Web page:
When this movie is made in 1956, one can circumnavigate the globe in a little less than two days. When Jules Verne wrote the story "Around the World in Eighty Days" in 1872, he predicted that one day man could accomplish the task in eighty hours, but which most considered folly to do in eighty days in current times... that is except for people like Englishman Phileas Fogg, a regimented man who believed all it would take is exacting work, the skills he possesses. He just has to make sure a train's schedule meets the required sailing schedule which meets the required coach schedule and so on. As such, he takes up what ends up being the highly publicized £20,000 wager from his fellow members at the London Reform Club to do so, losing the bet which would ruin him financially. Along for the ride is Fogg's new, loyal and devoted valet, the recently arrived Latin immigrant, Passepartout, who possesses unusual skills which could be major assets, but whose all consuming thoughts on the ... Written by
Hop on a sailing railroad across The West! Be attacked by fierce prairie Indians! Rescue a Princess in India! Sail a burning Atlantic paddle-wheeler! Fight bulls in Spain! Romp through Paris! See more »
(Mag-optical) (35 mm prints) (1956)|Mono
(optical) (35 mm prints) (re-release prints)|70 mm 6-Track
(70 mm prints) (Westrex Recording System)|4-Track Stereo
(Perspecta Sound encoding) (35 mm magnetic prints) (1956)
Screenwriter S.J. Perelman didn't attend the Academy Awards ceremony. He sent Hermione Gingold to accept it if he won. He wrote a note for her to read when she accepted. She said the following: "I'm very proud to receive this object d'art on behalf of Mr. Perelman, who writes . . . "--she reads from the note--"...he cannot be here for a variety of reasons, all of them spicy. He's dumbfounded, absolutely flummoxed. He never expected any recognition for writing 'Around the World in Eighty Days'. And, in fact, only did so on the expressed understanding . . . "--flips note over--" . . . that the film would never be shown." See more »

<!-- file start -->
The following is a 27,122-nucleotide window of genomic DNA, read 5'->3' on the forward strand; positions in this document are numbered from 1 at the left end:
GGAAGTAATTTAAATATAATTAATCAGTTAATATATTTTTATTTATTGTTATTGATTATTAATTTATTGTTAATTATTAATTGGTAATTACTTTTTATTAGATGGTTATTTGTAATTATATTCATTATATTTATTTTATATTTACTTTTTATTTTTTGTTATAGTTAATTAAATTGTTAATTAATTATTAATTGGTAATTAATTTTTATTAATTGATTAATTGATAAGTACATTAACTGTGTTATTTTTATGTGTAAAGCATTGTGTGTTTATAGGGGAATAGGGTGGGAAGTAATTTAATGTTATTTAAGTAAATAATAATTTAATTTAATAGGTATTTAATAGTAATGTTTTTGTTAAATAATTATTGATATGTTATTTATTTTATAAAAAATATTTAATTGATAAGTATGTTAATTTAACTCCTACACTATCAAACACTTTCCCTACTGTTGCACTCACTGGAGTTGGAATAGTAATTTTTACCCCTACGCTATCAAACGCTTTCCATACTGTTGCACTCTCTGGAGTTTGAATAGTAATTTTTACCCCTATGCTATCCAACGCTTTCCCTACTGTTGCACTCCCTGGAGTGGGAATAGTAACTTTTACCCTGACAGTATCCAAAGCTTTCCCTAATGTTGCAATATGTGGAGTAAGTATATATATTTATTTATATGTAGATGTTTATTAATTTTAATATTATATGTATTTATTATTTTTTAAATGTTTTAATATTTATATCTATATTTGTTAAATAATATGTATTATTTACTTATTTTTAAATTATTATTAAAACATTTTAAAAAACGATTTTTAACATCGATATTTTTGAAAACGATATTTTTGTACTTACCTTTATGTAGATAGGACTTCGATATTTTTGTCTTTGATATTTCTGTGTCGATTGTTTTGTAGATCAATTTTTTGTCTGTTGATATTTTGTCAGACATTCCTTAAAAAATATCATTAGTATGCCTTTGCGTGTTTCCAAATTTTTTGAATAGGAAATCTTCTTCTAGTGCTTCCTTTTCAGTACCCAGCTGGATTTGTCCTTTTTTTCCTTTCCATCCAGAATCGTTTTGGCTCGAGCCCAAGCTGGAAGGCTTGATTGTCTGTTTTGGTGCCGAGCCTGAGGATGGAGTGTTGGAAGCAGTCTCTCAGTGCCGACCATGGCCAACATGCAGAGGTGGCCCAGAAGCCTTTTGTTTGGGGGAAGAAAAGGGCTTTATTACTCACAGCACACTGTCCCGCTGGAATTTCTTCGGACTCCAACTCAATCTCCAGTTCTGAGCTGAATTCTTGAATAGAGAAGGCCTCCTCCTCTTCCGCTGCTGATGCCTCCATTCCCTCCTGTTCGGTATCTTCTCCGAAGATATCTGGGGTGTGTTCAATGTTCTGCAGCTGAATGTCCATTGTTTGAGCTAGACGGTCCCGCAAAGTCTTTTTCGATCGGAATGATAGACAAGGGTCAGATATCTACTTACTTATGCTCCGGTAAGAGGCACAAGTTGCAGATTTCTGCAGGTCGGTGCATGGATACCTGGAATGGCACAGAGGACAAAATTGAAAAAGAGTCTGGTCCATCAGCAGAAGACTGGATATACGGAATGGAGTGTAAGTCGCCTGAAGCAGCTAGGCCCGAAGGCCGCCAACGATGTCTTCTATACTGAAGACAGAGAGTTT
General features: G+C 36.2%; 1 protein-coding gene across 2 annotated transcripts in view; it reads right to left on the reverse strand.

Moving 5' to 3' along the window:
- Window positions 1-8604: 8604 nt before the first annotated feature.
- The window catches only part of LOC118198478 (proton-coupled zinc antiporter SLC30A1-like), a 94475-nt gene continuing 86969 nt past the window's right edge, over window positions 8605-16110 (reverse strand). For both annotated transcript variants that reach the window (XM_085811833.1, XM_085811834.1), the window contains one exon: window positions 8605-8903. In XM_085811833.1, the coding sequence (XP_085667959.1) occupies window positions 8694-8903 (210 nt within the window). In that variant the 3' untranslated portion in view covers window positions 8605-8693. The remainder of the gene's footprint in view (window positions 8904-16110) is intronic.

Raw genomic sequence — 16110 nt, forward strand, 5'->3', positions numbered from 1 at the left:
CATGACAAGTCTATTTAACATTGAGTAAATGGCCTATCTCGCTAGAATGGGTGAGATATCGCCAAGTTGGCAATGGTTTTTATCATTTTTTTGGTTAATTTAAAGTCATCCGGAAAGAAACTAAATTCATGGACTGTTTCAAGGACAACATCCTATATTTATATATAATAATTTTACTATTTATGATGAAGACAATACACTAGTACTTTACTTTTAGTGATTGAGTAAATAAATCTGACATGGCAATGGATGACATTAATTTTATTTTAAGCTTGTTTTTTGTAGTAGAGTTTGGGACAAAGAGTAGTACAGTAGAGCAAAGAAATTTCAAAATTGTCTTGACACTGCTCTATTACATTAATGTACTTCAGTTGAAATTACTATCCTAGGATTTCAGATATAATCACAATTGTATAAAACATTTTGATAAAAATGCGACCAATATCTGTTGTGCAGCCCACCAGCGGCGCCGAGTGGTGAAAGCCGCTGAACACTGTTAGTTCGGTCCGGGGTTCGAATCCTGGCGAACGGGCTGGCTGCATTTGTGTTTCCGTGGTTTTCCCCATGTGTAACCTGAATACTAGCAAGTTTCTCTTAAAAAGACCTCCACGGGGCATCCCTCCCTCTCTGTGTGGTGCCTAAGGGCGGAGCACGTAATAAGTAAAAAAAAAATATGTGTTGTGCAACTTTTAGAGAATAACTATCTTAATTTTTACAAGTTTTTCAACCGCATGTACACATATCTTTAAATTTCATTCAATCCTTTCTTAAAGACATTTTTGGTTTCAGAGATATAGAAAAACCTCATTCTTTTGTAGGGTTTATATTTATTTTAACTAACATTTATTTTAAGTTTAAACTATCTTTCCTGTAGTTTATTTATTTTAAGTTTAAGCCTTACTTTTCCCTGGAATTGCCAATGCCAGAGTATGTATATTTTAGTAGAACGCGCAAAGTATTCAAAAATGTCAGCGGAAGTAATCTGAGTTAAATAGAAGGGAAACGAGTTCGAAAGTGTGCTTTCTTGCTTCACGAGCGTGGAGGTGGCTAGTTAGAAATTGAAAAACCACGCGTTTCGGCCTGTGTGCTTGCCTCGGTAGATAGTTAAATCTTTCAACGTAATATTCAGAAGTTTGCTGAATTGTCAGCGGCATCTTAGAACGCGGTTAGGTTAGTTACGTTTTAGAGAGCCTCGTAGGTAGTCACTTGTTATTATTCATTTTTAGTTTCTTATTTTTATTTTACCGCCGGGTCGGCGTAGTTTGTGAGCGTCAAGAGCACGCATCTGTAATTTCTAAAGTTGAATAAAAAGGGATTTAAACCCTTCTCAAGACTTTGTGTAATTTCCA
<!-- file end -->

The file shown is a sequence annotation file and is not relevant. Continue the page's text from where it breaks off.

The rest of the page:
During the opening card game at the Reform Club, the number of cards Mr. Fogg holds fluctuates between 4 to 7, and not in descending order from playing. See more »
The last line of dialogue is "This is the end". The closing credits then begin with the words WHO WAS SEEN IN WHAT SCENE ... AND WHO DID WHAT. The story is then recapped in 6 minutes of simple, minimally animated cartoon images, allowing the names of the many cast members who each appeared in just one scene to be shown in relation to that scene. Some of the crew credits (WHO DID WHAT) are interspersed with the cast credits. The very last thing shown is the film's title. See more »
'Around the World in Eighty Days' stars David Niven,Cantinflas, and Robert Newton (in his final role) but is mainly known for featuring zillions of people in cameo parts as Niven moves round his world trip.
You can spot ... Marlene Dietrich, Frank Sinatra, Buster Keaton, Ronald Colman, Gilbert Roland, Shirley MacLaine, Tim McCoy, Hermoine Gingold, Charles Boyer, Finlay Currie, Trevor Howard ...
Is it any good? Well, it is too long but gives a good attempt to present countries and travelling on a big scale. Niven is as charming as ever, while Cantinflas manages to stay irritating for three hours. Robert Newton as the obsessed Inspector Fix is entertaining but he'd done better.
One to watch at least once (and no doubt better than the recent remake). And the end credits by Saul Bass are superb.
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